Because of the extensive infiltrative nature and location of the mass, surgery was considered not to be the best initial treatment. The patient underwent three cycles of radiotherapy. However, at six months follow-up, the response was not satisfactory. The patient case reviewed in the multidisciplinary meeting. Different treatment options were discussed with the patient including surgical excision. The patient refused any further workup or treatment and chose conservative management with oral analgesics.


Hereditary multiple exostoses (HME), also known as hereditary multiple osteochondromas (HMO), diaphyseal aclasis, osteochondromatosis, and multiple cartilaginous exostoses, is an autosomal dominant disease of bones. HME lesions are metaphyseal and oriented away from the joint [2, 6]. About 50% of the HME cases diagnosed before five years of age, and more than 80% diagnosed by the end of the first decade [7]. Mutation in tumor suppressor genes exostosin gen 1 (on chromosome 8) and exostosin gen 2 (on chromosome 11) thought to play a pivot role in pathogenesis [7, 8]. Around 30% of mutations are spontaneous, while the rest of 70% have a familial autosomal dominant inheritance. Due to incomplete penetrance, and the presence or absence of EXT- 1 and EXT- 2 clinical manifestation varies. The majority of the cases are asymptomatic. Presentation is more severe among males, especially if they develop at an older age or whether the EXT- 1 is present [7]. The malignant transformation occurs in 4 to 5% cases of HME, while it is less than 1% in solitary osteochondromas [2-3, 9]. About 90% of the secondary malignancy is chondrosarcoma, while rest are due to osteosarcoma, spindle cell sarcoma, and fibrosarcoma [2, 10].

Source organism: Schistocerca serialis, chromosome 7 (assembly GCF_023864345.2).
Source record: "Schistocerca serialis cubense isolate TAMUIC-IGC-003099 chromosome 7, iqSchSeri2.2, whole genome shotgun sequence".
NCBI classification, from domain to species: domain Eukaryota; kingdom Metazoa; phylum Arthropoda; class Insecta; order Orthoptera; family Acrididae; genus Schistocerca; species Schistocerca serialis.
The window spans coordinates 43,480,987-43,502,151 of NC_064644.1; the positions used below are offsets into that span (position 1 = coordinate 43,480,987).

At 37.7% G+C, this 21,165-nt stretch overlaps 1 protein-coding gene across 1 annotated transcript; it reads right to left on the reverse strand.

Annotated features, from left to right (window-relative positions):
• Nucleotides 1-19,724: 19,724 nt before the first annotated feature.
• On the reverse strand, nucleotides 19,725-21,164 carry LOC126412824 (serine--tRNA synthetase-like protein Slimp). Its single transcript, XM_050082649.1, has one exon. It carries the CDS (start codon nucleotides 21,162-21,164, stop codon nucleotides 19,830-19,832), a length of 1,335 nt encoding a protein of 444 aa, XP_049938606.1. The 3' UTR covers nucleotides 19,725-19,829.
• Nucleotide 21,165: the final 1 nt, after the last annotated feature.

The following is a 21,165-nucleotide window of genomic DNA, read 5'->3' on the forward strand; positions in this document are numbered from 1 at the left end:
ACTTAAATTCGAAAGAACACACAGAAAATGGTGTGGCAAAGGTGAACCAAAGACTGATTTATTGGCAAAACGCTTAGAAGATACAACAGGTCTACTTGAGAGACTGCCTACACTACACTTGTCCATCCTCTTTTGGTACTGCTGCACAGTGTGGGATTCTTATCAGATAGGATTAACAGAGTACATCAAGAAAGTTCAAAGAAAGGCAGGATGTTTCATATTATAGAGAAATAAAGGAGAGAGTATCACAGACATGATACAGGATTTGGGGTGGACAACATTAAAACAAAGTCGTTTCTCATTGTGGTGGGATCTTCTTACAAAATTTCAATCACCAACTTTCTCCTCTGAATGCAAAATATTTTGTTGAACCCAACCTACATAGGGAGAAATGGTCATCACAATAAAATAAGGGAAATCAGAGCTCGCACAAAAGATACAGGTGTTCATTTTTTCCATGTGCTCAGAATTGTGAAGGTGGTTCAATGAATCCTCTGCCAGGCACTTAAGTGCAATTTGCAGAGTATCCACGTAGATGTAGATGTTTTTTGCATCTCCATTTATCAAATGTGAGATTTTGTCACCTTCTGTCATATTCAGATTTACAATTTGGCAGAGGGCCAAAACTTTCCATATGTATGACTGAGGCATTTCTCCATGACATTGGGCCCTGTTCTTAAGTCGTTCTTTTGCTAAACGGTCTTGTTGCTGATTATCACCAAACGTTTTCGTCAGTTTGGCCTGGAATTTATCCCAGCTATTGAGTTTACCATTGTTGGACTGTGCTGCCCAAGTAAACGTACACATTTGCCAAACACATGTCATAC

The most common locations of secondary osteochondroma are pelvic bones and proximal femur [3]. The involvement of scapula in secondary chondrosarcoma is relatively rare [11]. Although there are no specific clinical criteria that precisely indicate the presence of secondary chondrosarcoma, a rapid increase in the size of the tumor, recurrence after resection, painful mass, and neurologic signs and symptoms suggest malignant transformation [12]. The underlying mechanism of malignant transformation in HME is still unclear.

Mutation of EXT- 1 and EXT- 2 tumor suppressor genes thought to be associated with secondary chondrosarcoma, but recent studies show that malignant transformation can occur independently of these mutations [12]. The thickness of the cartilage greater than 1.5 cm can be associated with greater malignant potential. However, data regarding the predictability of malignancy is controversial. Therefore, patients with multiple osteochondromas should receive yearly surveillance by detailed clinical examination and radiological imaging. Early detection results in better prognosis and less aggressive surgical intervention [1, 3, 13]. X-ray, CT, and MR can all be used for surveillance and also for the diagnosis of the osteochondromas. The X-ray and CT might show ring and arc or popcorn-like calcifications. CT gives better visualization and typically shows cortical breach. On MR imaging, cartilaginous matrix manifests appear as high T2 and low T1 signal areas, representing the high water content of the hyaline cartilage, and calcifications appear as hypointense on all pulse sequences. The presence of early and exponential enhancement is significantly related to a malignant cartilage-forming tumor. Pathologically chondrosarcoma is multilobulated with peripheral endochondral ossification and central high water content. These findings account for the high T2 MRI signal and popcorn calcification [2, 14-15].